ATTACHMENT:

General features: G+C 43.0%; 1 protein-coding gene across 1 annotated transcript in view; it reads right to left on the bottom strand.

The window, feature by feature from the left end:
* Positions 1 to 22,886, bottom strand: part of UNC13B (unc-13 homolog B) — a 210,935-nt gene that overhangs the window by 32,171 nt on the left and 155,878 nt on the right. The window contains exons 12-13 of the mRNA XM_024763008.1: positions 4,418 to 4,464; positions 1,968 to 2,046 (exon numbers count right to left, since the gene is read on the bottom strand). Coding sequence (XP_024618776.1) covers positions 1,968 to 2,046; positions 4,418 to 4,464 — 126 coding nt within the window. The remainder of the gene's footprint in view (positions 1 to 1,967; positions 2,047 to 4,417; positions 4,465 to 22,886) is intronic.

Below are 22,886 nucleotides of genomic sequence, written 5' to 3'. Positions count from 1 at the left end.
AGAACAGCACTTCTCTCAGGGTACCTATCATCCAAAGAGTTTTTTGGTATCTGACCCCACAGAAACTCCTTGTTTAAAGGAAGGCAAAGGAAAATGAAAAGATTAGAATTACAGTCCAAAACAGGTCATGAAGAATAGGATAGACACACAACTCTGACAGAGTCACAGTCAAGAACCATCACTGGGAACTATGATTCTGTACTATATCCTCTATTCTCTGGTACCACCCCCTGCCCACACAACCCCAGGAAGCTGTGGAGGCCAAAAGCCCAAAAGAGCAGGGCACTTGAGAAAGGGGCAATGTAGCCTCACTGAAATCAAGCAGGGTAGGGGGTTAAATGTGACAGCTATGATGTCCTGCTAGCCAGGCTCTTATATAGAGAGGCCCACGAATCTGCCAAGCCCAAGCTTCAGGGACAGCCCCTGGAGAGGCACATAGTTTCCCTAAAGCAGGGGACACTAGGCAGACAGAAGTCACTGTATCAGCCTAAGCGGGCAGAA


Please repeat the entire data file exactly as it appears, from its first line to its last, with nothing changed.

General features: G+C 43.0%; 1 protein-coding gene across 1 annotated transcript in view; it reads right to left on the bottom strand.

The window, feature by feature from the left end:
* Positions 1 to 22,886, bottom strand: part of UNC13B (unc-13 homolog B) — a 210,935-nt gene that overhangs the window by 32,171 nt on the left and 155,878 nt on the right. The window contains exons 12-13 of the mRNA XM_024763008.1: positions 4,418 to 4,464; positions 1,968 to 2,046 (exon numbers count right to left, since the gene is read on the bottom strand). Coding sequence (XP_024618776.1) covers positions 1,968 to 2,046; positions 4,418 to 4,464 — 126 coding nt within the window. The remainder of the gene's footprint in view (positions 1 to 1,967; positions 2,047 to 4,417; positions 4,465 to 22,886) is intronic.

Below are 22,886 nucleotides of genomic sequence, written 5' to 3'. Positions count from 1 at the left end.
AGAACAGCACTTCTCTCAGGGTACCTATCATCCAAAGAGTTTTTTGGTATCTGACCCCACAGAAACTCCTTGTTTAAAGGAAGGCAAAGGAAAATGAAAAGATTAGAATTACAGTCCAAAACAGGTCATGAAGAATAGGATAGACACACAACTCTGACAGAGTCACAGTCAAGAACCATCACTGGGAACTATGATTCTGTACTATATCCTCTATTCTCTGGTACCACCCCCTGCCCACACAACCCCAGGAAGCTGTGGAGGCCAAAAGCCCAAAAGAGCAGGGCACTTGAGAAAGGGGCAATGTAGCCTCACTGAAATCAAGCAGGGTAGGGGGTTAAATGTGACAGCTATGATGTCCTGCTAGCCAGGCTCTTATATAGAGAGGCCCACGAATCTGCCAAGCCCAAGCTTCAGGGACAGCCCCTGGAGAGGCACATAGTTTCCCTAAAGCAGGGGACACTAGGCAGACAGAAGTCACTGTATCAGCCTAAGCGGGCAGAA